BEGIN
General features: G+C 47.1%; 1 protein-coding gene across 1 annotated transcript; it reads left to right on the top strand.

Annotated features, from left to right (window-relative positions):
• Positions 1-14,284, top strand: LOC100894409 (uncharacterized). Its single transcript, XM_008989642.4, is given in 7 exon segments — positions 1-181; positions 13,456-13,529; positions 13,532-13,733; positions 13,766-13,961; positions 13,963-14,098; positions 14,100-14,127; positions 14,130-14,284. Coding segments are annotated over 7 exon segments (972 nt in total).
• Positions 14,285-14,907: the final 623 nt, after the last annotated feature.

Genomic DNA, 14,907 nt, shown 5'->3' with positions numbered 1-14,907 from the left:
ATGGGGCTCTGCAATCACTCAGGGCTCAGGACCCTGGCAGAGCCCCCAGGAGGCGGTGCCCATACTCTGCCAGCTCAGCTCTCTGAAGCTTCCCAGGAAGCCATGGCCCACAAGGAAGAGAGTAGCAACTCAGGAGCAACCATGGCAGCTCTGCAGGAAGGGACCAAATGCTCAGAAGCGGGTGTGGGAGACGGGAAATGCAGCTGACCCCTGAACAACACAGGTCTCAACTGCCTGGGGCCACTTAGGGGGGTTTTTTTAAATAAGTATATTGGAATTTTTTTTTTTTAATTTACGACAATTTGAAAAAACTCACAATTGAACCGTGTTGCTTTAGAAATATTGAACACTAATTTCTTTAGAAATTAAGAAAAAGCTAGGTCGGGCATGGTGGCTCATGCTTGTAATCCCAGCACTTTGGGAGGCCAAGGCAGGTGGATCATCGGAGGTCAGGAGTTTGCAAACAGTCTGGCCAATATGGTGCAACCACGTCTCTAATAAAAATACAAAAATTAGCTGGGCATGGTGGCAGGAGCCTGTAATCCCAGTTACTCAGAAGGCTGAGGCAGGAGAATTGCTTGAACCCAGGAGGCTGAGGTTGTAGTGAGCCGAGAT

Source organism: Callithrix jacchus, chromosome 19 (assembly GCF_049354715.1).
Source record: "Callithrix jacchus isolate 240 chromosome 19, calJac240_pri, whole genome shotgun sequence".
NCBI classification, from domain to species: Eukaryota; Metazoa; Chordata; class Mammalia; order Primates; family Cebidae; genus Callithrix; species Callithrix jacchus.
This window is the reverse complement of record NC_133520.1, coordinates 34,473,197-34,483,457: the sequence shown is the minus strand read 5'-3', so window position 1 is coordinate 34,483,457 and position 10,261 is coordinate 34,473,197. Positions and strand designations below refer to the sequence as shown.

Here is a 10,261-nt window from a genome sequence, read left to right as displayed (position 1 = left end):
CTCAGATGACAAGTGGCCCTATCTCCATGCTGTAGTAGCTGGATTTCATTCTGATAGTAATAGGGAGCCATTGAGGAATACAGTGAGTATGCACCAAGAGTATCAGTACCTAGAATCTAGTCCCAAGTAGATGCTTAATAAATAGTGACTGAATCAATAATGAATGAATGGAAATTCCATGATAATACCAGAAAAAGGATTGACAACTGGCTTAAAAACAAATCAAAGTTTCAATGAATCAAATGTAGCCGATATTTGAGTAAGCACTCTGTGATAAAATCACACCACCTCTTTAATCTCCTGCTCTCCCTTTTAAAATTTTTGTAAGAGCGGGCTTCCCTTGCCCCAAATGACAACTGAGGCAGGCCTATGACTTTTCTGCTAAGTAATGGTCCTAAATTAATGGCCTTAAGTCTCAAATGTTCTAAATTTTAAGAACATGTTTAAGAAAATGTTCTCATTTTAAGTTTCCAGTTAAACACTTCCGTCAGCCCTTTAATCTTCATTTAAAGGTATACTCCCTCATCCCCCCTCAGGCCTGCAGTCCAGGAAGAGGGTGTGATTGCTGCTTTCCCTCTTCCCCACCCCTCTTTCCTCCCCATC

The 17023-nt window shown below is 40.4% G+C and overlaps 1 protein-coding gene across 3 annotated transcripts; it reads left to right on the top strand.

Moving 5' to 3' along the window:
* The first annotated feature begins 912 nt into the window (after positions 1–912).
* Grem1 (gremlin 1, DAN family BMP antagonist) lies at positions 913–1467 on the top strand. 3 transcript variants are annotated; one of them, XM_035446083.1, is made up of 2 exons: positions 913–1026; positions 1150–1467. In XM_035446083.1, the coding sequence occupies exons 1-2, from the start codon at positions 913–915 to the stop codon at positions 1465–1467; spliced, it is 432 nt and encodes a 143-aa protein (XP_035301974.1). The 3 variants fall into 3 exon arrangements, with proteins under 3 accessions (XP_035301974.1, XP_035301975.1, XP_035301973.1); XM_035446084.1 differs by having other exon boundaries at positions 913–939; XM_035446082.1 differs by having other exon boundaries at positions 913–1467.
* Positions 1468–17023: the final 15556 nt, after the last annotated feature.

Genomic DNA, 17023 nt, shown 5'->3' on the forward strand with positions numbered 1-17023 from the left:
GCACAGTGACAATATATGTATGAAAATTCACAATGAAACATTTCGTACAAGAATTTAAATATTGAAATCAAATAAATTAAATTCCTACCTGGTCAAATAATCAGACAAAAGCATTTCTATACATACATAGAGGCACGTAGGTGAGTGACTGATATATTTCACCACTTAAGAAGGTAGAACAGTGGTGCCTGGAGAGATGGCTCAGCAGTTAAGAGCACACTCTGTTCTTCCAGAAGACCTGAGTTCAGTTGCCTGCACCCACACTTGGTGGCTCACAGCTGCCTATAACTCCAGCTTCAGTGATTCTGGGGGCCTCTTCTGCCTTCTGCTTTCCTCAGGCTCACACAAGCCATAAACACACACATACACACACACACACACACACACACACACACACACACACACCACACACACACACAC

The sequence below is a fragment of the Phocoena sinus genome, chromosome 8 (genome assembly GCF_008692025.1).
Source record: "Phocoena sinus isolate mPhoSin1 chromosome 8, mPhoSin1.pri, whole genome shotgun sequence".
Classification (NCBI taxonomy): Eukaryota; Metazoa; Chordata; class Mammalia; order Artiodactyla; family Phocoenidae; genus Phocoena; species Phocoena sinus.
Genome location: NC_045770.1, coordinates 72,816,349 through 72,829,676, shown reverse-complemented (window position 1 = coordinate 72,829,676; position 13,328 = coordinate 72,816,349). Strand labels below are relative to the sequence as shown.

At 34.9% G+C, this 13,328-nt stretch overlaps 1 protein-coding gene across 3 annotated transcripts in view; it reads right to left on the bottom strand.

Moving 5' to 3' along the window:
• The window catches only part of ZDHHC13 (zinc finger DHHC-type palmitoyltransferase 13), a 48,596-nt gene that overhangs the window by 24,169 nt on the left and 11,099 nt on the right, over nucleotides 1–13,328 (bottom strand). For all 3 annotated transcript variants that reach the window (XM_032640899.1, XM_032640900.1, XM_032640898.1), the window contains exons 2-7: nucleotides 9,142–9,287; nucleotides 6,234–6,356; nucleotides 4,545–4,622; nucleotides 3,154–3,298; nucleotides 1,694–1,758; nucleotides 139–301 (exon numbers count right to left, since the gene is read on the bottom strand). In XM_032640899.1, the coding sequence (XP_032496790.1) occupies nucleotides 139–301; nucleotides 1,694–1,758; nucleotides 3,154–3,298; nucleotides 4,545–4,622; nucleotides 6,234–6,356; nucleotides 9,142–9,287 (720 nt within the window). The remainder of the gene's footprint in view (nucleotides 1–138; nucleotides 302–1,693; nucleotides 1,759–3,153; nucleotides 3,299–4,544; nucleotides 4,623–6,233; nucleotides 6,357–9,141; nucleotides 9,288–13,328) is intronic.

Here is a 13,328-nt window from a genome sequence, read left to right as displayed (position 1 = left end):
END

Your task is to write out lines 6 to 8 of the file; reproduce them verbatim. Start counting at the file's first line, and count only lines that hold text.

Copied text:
ATGGGGCTCTGCAATCACTCAGGGCTCAGGACCCTGGCAGAGCCCCCAGGAGGCGGTGCCCATACTCTGCCAGCTCAGCTCTCTGAAGCTTCCCAGGAAGCCATGGCCCACAAGGAAGAGAGTAGCAACTCAGGAGCAACCATGGCAGCTCTGCAGGAAGGGACCAAATGCTCAGAAGCGGGTGTGGGAGACGGGAAATGCAGCTGACCCCTGAACAACACAGGTCTCAACTGCCTGGGGCCACTTAGGGGGGTTTTTTTAAATAAGTATATTGGAATTTTTTTTTTTTAATTTACGACAATTTGAAAAAACTCACAATTGAACCGTGTTGCTTTAGAAATATTGAACACTAATTTCTTTAGAAATTAAGAAAAAGCTAGGTCGGGCATGGTGGCTCATGCTTGTAATCCCAGCACTTTGGGAGGCCAAGGCAGGTGGATCATCGGAGGTCAGGAGTTTGCAAACAGTCTGGCCAATATGGTGCAACCACGTCTCTAATAAAAATACAAAAATTAGCTGGGCATGGTGGCAGGAGCCTGTAATCCCAGTTACTCAGAAGGCTGAGGCAGGAGAATTGCTTGAACCCAGGAGGCTGAGGTTGTAGTGAGCCGAGAT

Source organism: Callithrix jacchus, chromosome 19 (assembly GCF_049354715.1).
Source record: "Callithrix jacchus isolate 240 chromosome 19, calJac240_pri, whole genome shotgun sequence".